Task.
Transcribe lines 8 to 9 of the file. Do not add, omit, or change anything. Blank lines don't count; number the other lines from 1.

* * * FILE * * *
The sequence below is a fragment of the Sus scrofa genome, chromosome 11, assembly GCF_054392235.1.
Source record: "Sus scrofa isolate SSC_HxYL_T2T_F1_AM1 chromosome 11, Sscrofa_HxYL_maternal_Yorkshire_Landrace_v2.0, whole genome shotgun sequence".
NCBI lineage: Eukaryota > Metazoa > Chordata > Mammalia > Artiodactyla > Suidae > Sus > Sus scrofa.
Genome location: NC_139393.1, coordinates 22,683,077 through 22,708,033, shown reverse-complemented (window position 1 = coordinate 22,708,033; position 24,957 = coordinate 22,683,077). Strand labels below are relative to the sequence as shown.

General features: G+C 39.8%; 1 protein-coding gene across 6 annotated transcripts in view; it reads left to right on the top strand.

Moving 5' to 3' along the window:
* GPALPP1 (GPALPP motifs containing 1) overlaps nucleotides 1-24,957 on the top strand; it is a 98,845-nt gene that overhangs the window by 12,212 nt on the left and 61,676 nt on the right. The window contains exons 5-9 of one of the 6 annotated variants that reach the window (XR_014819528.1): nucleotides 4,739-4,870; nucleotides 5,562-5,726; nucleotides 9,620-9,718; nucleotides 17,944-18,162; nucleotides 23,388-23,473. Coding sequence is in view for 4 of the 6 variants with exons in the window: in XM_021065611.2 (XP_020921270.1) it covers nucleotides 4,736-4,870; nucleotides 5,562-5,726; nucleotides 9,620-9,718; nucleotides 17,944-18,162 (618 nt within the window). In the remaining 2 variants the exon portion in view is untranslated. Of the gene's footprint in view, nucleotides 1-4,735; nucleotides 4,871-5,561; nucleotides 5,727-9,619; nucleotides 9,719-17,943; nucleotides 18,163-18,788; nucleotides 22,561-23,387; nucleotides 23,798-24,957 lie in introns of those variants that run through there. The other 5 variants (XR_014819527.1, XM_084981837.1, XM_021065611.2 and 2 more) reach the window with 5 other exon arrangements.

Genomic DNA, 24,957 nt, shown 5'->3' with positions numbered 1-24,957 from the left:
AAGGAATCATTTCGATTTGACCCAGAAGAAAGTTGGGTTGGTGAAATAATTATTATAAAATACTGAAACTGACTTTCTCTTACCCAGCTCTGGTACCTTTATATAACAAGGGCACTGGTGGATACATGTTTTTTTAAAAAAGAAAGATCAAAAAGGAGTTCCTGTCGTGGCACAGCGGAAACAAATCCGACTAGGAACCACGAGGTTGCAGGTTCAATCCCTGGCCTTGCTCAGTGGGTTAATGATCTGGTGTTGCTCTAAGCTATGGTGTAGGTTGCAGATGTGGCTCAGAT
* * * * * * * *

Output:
Genomic DNA, 24,957 nt, shown 5'->3' with positions numbered 1-24,957 from the left:
AAGGAATCATTTCGATTTGACCCAGAAGAAAGTTGGGTTGGTGAAATAATTATTATAAAATACTGAAACTGACTTTCTCTTACCCAGCTCTGGTACCTTTATATAACAAGGGCACTGGTGGATACATGTTTTTTTAAAAAAGAAAGATCAAAAAGGAGTTCCTGTCGTGGCACAGCGGAAACAAATCCGACTAGGAACCACGAGGTTGCAGGTTCAATCCCTGGCCTTGCTCAGTGGGTTAATGATCTGGTGTTGCTCTAAGCTATGGTGTAGGTTGCAGATGTGGCTCAGAT